Ear Hygiene

Swimmer's ear fungal infection

By: Megan Evans

What causes Swimmer’s ear?


Swimmer’s ear (otitis externa) is inflammation caused by water or other substances entering the ear canal.  Debris and water interferes with the lipid layer, a protective coating of the ear. Once the lipid layer is irritated, infection may occur. It is important not to scratch inside your ear because the lipid layer protects the skin, assists in cleaning and lubrication, and also provides some protection from bacteria, fungi, insects and water.

For instance, ear wax (cerumen) is known to reduce the viability of a wide range of bacteria, including Haemophilus influenzae, Staphylococcus aureus, and many variants of Escherichia coli, sometimes by as much as 99%. If you already have swimmer’s ear, avoid getting water in your ear for 5-7 days or until your symptoms clear.

How to prevent Swimmer’s ear:

  • Wear earplugs or a silicone ear cap when swimming and when showering.
  • Avoid getting any type of debris in your ear. Debris such as soap and shampoo may also cause irritation.
  • If your ears are sensitive, opt for external head phones so that you don’t irritate your ear canal.
  • Impacted ear canals can also increase your chance of getting an ear infection.
  • Do not put any sharp objects in your ear and avoid using a Q-tip. Instead, opt for over-the-counter ear cleaning kits or an ear wax vacuum.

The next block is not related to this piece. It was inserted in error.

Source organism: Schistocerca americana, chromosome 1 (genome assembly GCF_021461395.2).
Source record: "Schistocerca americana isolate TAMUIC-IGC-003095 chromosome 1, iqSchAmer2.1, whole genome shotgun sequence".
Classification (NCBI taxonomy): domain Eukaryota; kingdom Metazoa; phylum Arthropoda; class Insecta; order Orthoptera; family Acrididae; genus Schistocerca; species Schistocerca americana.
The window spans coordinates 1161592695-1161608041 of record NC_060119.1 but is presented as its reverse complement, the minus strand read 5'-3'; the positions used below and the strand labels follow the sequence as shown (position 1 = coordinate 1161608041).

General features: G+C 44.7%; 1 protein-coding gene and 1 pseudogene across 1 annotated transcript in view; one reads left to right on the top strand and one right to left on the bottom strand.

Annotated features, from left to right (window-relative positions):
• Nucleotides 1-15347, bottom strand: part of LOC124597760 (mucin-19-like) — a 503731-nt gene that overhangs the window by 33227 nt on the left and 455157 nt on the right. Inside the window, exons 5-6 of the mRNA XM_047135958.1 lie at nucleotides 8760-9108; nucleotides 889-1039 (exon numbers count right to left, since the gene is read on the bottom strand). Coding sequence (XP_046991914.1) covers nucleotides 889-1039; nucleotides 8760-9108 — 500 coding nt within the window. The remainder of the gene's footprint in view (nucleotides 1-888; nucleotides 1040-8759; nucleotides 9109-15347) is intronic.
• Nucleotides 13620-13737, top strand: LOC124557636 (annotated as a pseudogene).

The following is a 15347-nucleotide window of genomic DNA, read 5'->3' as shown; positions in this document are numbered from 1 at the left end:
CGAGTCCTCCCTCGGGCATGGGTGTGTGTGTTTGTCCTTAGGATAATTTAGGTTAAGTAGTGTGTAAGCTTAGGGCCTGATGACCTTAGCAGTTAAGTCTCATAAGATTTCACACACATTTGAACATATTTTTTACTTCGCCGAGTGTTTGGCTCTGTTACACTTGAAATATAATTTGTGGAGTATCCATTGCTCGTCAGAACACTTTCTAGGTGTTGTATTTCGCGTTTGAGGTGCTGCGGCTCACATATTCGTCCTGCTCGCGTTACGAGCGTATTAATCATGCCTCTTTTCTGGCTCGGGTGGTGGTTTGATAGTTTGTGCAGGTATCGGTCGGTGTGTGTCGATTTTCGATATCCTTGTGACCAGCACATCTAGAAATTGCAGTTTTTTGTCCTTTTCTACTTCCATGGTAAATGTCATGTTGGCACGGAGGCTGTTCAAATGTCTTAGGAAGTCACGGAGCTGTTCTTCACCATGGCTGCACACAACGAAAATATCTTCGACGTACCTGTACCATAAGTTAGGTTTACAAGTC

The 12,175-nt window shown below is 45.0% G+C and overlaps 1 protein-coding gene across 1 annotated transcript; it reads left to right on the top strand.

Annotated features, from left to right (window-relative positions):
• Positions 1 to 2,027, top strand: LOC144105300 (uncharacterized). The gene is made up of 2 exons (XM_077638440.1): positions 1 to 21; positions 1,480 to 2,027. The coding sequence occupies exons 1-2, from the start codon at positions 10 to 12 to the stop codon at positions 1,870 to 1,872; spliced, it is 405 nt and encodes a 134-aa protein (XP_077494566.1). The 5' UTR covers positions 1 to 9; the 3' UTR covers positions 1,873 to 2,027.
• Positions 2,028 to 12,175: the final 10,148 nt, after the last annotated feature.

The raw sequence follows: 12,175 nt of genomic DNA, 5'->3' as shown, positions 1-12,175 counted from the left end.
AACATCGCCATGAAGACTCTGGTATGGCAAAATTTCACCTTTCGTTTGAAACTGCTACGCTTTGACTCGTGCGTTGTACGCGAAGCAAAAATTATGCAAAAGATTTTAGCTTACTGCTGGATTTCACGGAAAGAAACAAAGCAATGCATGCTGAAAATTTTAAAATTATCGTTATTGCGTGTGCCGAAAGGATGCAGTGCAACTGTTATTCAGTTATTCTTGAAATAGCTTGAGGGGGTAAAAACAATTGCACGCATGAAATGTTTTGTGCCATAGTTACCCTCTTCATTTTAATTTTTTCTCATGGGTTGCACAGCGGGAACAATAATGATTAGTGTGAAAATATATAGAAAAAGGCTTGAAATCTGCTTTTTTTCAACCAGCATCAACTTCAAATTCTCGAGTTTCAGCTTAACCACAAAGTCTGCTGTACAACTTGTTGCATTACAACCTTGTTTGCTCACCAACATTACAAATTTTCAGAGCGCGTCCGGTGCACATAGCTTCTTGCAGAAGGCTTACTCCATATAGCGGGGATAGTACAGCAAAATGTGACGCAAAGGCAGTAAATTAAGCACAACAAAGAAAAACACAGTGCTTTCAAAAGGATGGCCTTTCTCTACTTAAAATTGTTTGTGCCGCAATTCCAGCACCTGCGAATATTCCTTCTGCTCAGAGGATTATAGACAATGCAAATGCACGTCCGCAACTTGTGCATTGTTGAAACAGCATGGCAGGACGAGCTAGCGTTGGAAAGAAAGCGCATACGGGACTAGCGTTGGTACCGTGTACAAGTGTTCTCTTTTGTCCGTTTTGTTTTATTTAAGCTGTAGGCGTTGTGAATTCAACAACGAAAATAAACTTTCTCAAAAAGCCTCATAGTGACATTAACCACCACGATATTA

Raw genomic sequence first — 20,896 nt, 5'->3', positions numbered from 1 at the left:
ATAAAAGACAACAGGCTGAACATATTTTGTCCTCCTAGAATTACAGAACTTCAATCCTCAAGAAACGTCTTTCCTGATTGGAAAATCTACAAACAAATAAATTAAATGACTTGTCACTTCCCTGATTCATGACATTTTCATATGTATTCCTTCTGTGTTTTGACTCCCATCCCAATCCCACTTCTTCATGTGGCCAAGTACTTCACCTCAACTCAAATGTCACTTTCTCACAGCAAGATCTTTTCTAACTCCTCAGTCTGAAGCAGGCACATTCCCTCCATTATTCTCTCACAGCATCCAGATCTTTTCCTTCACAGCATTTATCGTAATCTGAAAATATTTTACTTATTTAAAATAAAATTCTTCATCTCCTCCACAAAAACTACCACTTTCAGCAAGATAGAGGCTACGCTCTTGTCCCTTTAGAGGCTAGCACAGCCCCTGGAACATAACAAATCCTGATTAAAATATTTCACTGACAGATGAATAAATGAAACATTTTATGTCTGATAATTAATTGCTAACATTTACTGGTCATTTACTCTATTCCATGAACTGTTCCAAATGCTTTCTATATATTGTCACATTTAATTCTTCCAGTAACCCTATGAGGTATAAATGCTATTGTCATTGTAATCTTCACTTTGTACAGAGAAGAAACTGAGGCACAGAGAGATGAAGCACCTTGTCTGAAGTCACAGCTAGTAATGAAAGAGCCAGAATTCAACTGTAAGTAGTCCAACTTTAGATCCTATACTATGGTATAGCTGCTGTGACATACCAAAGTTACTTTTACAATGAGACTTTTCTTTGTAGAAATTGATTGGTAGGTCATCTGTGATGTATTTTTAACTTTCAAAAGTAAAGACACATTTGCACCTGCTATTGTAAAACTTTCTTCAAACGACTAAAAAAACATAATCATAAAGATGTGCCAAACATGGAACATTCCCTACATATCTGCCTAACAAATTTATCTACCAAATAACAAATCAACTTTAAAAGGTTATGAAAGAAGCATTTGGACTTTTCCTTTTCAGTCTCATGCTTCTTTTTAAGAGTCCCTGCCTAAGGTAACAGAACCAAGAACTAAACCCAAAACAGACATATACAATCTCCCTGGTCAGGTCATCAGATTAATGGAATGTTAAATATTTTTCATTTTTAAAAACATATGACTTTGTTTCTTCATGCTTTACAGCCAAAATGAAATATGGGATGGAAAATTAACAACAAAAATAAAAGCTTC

How to clean your ear:

Tilt your head to the side and insert a few drops of rubbing alcohol, which will absorb excess water and kill bacteria and fungi. Hold your head to the side for several minutes so that the rubbing alcohol can thoroughly clean your ear. If rubbing alcohol is too harsh, try a 50:50 mixture with white vinegar. Acetic acid, an organic compound found in vinegar, will also kill bacteria and fungi.  

Caution: Consult your doctor prior to using this mixture if you have had ear surgery, an ear infection, or a perforated, ruptured, or punctured eardrum.




young child with earache

5 Facts about Ear Tube Surgery and Ear Infections

If you have young children it’s likely you’re very familiar with earaches. Statistics reveal that 75 percent of children will have at least one ear infection before they are three years old. Many children seem prone to earaches every few months.

As a parent, earaches can be frustrating for you and painful for your child. You may wonder why they get earaches and adults rarely do. The answer is simple: your immune system is much more robust than a child’s and that means ear infections are simply a part of growing up. That’s one fact about ear infections or otis media, which is the technical term for an ear infection.

The Ear, Nose and Throat Center regularly treats ear infection and earache in our Salt Lake City, Park City and Draper offices. To help you understand earaches, we’ve written 5 Facts about Ear Tube Surgery and Ear Infections.

Fact #1: Ear Infections Exhibit Common Symptoms

One of the difficulties parent’s face with ear infections is that they often strike young children who can’t yet communicate with words. In other words, they can’t always tell you that their ear hurts.

But even pre-verbal children will often demonstrate the following earache and ear infection symptoms: